Rosebud Owner To Open Bar Across The Street

Caleb J. Spivakrestaurants9 Comments

ron eyester opening the family dog in morningside ~ what now, atlanta?

“If I Could Name This Place The F*cking Bar, That Would Be Its Name” — Ron Eyester

But that’s not its f*cking name.

Chef Ron Eyester, who owns Rosebud in Morningside, is in the design stages of his newest venture at 1402 N. Highland Avenue, The Family Dog that is slated to open in time for New Years Eve, 2011.

Opening in space that was most recently Pomodoro Italian Restaurant that closed back in April (story here), Eyester says The Family Dog will be a neighborhood pub that will compliment what they’ve done at Rosebud.

“Think farm to table bar food,” said Eyester. “It’s going to be wings and other foods that people expect from bars.”

What it won’t be is a Gastro pub and Eyester adds it is what it is. “If I could name this place The F*cking Bar, that would be its name.”

Keeping the continuity among brands, Eyester is naming the bar after The Family Dog, an old music venue in San Francisco where Grateful Dead played at in the late 60′s and early 70′s. Rosebud was the name of one of Jerry Garcia’s guitars, lead songwriter, guitarist and singer for Grateful Dead.

Eyester plans on incorporating music through an authentic Jukebox and a live two to three man band.

As for where Eyester will spend most of his time, you’ll find him at both spots he says. “That’s why I am opening it across the street. It’s one of those things where you can virtually be at two places at one time.”

The Family Dog
1402 N. Highland Avenue
Atlanta GA, 30306

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Caleb J. SpivakRosebud Owner To Open Bar Across The Street

9 Comments on “Rosebud Owner To Open Bar Across The Street”

  1. thanks

    This looks like more of the crap moving in that block and shoving out Caramba Cafe, Movies Worth Seeing, Mambo, and a whole slew of other places. Thanks a lot, Morningside can’t wait to have the Virginia Highlands drunks wandering about.

  2. You're Welcome

    Not sure what Thanks is trying to say. I mean, is a half mile that removed from Va Ave? And did Mia not make the most potent margaritas ever at Caramba Cafe (RIP)? What’s wrong with a bar opening on this block? We used to have Caramba and now have…nothing. Eyester may be pretentious (seems possible, but I don’t know the guy), but the block could use a watering hole. Way to judge without going once.

    And like the Va High crews will be leaving Neighbors, Hand In Hand, Dark Horse, etc for…The Family Dog?

    As if.

  3. Derek

    I checked this place out last night and they did a fantastic job on the renovation/build out. It is cool, yet not pretentious, not Buckhead, the menu needs some work but this place is going to do very well with the high income 30 – 45 year old neighborhood locals.

  4. morningside resident

    Just passed by the Family Dog, I didn’t know it was opening…. We’ve needed a watering hole since Caramba closed.. Yay!!!

  5. Ansley resident

    We stopped at the bar/restaurant last night and were quite disappointed. This place is simply just a bar with a very limited menu. We paid $8 for a fried bologna sandwich… NO SIDES either. $8 was way too much. The food was average at best and not worth price. We also had the sausage and peppers which was $8 and average. The place is ok for drinks but not to dine. It is VERY LOUD inside due to the high ceilings.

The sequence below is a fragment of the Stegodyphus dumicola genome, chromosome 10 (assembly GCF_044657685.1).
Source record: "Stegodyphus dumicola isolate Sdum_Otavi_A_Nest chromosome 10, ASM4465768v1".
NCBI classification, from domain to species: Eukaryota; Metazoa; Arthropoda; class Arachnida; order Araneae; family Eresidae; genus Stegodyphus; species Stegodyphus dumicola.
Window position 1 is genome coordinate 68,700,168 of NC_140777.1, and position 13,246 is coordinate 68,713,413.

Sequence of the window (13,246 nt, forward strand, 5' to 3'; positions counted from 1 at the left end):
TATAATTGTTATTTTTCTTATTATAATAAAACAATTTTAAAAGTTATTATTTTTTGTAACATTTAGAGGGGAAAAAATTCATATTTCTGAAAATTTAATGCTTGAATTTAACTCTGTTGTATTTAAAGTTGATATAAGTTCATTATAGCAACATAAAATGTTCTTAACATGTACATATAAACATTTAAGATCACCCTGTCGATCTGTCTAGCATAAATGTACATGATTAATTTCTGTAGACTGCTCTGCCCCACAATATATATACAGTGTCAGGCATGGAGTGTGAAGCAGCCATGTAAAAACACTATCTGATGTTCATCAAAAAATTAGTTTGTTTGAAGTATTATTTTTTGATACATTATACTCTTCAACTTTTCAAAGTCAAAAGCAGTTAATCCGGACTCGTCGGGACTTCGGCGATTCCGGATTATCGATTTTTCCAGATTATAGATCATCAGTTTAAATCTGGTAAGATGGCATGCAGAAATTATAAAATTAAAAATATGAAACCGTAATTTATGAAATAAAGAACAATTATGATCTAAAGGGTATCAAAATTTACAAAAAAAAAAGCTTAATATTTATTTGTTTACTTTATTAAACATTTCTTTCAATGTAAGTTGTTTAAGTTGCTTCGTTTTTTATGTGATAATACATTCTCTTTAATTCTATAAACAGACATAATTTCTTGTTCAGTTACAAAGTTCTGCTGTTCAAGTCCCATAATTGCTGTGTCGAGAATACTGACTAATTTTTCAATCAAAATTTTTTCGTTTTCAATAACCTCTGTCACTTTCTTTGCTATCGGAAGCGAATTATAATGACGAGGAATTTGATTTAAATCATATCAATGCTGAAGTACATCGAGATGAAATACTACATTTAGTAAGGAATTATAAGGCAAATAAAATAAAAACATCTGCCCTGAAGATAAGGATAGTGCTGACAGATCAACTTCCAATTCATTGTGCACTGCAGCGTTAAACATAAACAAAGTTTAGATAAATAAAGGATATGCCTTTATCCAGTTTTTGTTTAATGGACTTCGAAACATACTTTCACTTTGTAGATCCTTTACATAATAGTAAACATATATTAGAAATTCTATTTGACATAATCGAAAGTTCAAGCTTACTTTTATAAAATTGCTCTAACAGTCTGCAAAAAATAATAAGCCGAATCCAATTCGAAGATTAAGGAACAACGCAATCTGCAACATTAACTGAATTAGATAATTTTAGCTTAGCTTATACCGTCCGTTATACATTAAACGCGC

6. MHBrown

    The Family Dog equals “stink.”
    Sure, I know “The Family Dog” is a place where the Grateful Dead hung out 40 years ago, but why would anyone normally know that? It typifies the kind of arrogance and near-pathological self-aggrandizement that infests this place. Look, I don’t want dogs anywhere near where I eat either, but if you open a restaurant in the most kid-friendly, dog-friendly neighborhood in Atlanta what do you expect when you name your place the Family Dog? That’s right: families and dogs to show up. Owner Ron Eyester is on record saying he wants neither in his establishment. He used that name because he is a pathological Dead Head and wants to force the quasi-religion of the “Dead” on everyone else. To him, everyone SHOULD know what the original Family Dog was, so he is going to operate under that delusion.

    Hey, I liked the Grateful Dead back in “the day,” but I got news for you, Ron: The Dead are dead and have been for over two decades. Get over it. There were far, far better bands to come out of San Francisco, not to mention the rest of the world. Eyester’s contempt for non-Dead worshipers naturally extends his resentment to the general population—most of whom unsurprisingly fall into the category of non-Grateful Dead fans.

    My question is why would a misanthrope open a bar? He clearly doesn’t want people to come in. This place is so loud you can’t have a conversation. There are no substitutions, even simple ones, on the menu. No kids or kids menu. It is freezing cold. The list goes on. It is the manifestation of one man’s conceit, which would not be so bad if that man were a thoughtful, generous person (see “George’s” down the street.) Instead, Eyester is a middle-age, over-weight, wanna-be, wish-I-were rock star never was. I hope this place dies a quick death. Even if it were a good bar I would not want to support such a disagreeable, self-absorbed and disturbed person. A pox on the house of Eyester! He is the self-proclaimed “Angry Chef,” but he is more the “Obnoxious, Fat Chef.”

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